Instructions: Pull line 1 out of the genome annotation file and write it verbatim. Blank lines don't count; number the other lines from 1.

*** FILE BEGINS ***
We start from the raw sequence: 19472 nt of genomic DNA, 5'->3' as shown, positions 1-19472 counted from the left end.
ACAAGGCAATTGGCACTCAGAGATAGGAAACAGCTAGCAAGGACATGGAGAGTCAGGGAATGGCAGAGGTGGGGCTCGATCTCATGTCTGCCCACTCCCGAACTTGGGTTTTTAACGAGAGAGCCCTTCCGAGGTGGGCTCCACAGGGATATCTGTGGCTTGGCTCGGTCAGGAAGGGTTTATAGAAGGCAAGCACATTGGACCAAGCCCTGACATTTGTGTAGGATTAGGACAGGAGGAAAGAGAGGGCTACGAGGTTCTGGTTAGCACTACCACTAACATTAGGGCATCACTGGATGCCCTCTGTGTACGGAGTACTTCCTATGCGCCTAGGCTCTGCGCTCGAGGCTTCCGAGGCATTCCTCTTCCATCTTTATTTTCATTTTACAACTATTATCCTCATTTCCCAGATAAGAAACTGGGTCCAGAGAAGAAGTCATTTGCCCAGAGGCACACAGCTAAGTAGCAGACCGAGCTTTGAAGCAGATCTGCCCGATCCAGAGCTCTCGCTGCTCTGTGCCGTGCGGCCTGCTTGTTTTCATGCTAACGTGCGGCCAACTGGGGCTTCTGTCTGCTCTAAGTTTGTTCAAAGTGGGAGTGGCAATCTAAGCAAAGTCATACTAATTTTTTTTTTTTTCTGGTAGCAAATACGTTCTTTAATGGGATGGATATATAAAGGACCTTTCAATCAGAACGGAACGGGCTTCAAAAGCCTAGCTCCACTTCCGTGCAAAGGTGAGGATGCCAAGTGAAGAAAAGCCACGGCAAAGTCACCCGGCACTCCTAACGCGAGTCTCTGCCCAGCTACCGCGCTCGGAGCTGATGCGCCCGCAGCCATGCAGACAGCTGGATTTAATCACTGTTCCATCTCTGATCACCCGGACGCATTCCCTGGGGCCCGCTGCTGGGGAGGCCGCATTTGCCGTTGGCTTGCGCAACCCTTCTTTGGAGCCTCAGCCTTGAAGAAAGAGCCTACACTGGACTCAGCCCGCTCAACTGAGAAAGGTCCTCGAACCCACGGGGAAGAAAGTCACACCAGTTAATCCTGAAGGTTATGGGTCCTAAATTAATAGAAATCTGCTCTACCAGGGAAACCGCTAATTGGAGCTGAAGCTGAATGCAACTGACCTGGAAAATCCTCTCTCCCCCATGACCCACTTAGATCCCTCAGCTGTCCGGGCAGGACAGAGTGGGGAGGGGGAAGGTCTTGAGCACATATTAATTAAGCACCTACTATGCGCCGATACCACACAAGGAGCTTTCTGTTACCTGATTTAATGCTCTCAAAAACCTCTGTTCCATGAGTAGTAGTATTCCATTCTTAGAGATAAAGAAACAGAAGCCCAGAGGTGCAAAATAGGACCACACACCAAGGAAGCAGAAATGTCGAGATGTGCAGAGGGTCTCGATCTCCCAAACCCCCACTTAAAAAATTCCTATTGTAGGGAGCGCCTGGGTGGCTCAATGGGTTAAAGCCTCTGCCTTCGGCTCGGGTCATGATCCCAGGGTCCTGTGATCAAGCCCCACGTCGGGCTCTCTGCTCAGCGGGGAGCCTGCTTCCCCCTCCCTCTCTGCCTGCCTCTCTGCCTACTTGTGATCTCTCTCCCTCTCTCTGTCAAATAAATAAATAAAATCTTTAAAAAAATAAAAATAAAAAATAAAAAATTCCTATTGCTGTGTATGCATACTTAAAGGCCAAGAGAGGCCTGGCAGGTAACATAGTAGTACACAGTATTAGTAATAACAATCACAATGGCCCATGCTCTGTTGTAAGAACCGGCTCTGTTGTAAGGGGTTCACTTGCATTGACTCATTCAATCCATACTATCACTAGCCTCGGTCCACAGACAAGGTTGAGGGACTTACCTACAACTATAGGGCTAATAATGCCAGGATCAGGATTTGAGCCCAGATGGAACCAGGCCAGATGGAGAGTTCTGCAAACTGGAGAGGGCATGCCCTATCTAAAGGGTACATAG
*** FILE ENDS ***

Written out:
We start from the raw sequence: 19472 nt of genomic DNA, 5'->3' as shown, positions 1-19472 counted from the left end.